Is Nessie a Naga?

Buddhism in the West and Emerging Strategies of Importation

Authors

  • Joseph P. Laycock Texas State University
  • Natasha L. Mikles University of Virginia

DOI:

https://doi.org/10.1558/bsor.v43i4.35

Keywords:

nagas, Tibetan Buddhism, Buddhism in the West, ritual

Abstract

In 2014 Lama Gelongma Zangmo of Scotland sparked curiosity when she suggested that the Loch Ness monster or “Nessie” is actually a naga––a fantastic creature from Buddhist mythology. Visitors to her Tibetan practice center on the shores of the Loch will be able to leave offerings to Nessie. Without exaggerating the significance of these offerings within the larger context of Zangmo’s practice, this article suggests that efforts to ritually incorporate Nessie into a Buddhist cosmology is an index of broader changes in Buddhism’s arrival to the West. First, Zangmo’s open discussion of cosmology, ritual, and supernatural beings is a marked distinction from “Protestantized” Western Buddhism, which has historically presented Buddhism as a rational and philosophical alternative to Christianity. This suggests that Buddhists in the West have become less concerned with conforming to Protestant notions of “proper” religion. Second, Zangmo’s praxis is significant to broader patterns of how Asian religions adapt to Western topography. Whereas Asian immigrants have sometimes re-imagined Asian sacred sites in Western countries, Zangmo was taken the opposite strategy of “Buddhicizing” a local monster. This suggests that similar transformative moves can be expected as a globalized world continues to transplant religious traditions from one continent to another.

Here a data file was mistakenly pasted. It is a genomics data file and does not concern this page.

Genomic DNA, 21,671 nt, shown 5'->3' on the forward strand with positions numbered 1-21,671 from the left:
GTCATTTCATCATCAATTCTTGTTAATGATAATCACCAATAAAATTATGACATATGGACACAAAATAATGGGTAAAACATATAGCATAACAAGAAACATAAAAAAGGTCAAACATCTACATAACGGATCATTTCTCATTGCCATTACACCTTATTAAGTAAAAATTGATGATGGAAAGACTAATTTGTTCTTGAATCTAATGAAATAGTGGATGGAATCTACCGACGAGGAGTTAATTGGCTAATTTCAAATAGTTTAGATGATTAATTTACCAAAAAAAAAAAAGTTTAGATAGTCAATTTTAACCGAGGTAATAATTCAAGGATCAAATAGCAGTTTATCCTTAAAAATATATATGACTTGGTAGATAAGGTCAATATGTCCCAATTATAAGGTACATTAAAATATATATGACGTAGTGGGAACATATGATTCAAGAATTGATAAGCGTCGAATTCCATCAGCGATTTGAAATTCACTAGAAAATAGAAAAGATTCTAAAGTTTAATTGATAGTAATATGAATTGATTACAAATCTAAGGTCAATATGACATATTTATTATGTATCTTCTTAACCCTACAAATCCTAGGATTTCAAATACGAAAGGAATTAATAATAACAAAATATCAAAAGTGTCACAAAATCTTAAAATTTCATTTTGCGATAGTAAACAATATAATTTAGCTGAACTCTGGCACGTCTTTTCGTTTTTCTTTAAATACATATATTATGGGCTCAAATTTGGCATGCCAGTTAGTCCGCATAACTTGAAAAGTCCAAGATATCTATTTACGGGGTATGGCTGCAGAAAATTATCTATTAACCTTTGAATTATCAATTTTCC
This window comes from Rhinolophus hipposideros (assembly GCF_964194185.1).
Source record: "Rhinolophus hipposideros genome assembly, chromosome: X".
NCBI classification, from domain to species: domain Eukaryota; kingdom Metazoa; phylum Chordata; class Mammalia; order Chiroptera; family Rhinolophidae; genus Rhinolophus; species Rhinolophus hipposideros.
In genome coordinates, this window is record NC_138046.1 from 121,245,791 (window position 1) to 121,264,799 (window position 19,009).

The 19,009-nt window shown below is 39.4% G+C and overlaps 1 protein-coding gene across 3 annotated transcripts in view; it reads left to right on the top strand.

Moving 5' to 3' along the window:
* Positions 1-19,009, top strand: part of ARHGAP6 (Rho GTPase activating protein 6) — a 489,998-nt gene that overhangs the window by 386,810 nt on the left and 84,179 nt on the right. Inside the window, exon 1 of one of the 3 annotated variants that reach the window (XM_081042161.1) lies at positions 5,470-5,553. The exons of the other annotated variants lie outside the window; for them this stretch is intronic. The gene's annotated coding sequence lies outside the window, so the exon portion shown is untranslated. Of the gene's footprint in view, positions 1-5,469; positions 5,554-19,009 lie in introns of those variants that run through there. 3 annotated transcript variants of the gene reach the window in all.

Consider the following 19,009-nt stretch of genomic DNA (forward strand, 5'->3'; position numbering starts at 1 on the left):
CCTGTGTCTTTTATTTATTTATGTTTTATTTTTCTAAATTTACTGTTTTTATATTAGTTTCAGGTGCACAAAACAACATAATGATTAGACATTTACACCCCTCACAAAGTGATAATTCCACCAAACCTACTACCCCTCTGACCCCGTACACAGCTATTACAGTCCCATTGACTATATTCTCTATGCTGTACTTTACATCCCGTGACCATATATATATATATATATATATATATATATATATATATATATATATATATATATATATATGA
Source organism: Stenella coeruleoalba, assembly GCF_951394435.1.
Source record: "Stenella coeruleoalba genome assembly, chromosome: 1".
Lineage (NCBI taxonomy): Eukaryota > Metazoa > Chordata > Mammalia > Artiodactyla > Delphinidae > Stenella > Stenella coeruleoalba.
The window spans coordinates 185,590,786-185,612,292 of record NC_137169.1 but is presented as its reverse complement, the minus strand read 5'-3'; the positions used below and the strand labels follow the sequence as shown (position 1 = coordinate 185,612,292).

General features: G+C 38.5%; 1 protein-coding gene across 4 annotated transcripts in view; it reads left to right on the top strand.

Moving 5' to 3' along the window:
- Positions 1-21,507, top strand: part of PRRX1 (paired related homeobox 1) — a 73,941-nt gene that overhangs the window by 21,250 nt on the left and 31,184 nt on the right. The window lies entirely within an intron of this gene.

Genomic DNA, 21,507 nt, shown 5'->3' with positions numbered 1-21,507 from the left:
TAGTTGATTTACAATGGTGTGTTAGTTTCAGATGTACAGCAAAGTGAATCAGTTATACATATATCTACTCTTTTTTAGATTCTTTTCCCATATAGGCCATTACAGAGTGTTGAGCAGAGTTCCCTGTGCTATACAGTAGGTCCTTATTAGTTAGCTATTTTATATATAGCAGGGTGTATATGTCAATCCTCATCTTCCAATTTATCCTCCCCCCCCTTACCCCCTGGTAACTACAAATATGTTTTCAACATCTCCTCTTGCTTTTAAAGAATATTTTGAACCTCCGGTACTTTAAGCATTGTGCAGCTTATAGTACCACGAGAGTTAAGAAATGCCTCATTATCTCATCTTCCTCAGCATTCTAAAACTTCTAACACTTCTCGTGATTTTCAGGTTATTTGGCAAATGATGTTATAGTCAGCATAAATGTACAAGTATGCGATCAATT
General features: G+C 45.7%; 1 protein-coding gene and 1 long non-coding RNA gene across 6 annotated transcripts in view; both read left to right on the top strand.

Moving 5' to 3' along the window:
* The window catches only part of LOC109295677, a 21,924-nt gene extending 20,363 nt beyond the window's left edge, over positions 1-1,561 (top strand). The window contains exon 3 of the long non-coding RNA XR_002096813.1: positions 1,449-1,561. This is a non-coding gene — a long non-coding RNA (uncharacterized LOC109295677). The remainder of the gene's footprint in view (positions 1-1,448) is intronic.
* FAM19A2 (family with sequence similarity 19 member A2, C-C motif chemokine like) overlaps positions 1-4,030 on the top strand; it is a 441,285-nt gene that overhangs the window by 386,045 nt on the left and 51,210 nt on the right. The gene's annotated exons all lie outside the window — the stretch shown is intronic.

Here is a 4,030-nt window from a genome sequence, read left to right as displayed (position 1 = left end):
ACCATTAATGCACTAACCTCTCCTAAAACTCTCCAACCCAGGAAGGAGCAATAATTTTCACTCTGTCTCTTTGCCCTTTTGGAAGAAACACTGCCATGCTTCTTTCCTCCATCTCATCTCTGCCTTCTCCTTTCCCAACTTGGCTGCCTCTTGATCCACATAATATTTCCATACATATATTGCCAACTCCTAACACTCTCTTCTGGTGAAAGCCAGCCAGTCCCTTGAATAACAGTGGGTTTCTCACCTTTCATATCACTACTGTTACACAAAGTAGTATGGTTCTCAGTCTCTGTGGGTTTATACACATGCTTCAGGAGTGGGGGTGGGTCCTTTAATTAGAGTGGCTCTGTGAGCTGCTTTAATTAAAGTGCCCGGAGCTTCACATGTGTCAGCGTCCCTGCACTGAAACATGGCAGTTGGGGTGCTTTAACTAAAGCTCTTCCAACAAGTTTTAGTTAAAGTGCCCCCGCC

Author Biographies

Joseph P. Laycock, Texas State University

Joseph Laycock is an assistant professor of religious studies at Texas State University. His forthcoming books include The Seer of Bayside: Veronica Lueken and the Struggle for Catholic Tradition (Oxford University Press, 2014) and Dangerous Games: What the Moral Panic over Role-Playing Games Says About Religion, Play, and Imagined Worlds (University of California Press, 2015)

Natasha L. Mikles, University of Virginia

Natasha L. Mikles is a doctoral candidate in Sino-Tibetan Religion at the University of Virginia, where her research focuses on the Conquest of Hell episode of the Gesar epic and its relationship to Tibetan identity in the nineteenth century.

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Published

2014-12-02

How to Cite

Laycock, J., & Mikles, N. (2014). Is Nessie a Naga? Buddhism in the West and Emerging Strategies of Importation. Bulletin for the Study of Religion, 43(4), 35–40. https://doi.org/10.1558/bsor.v43i4.35

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Section

Articles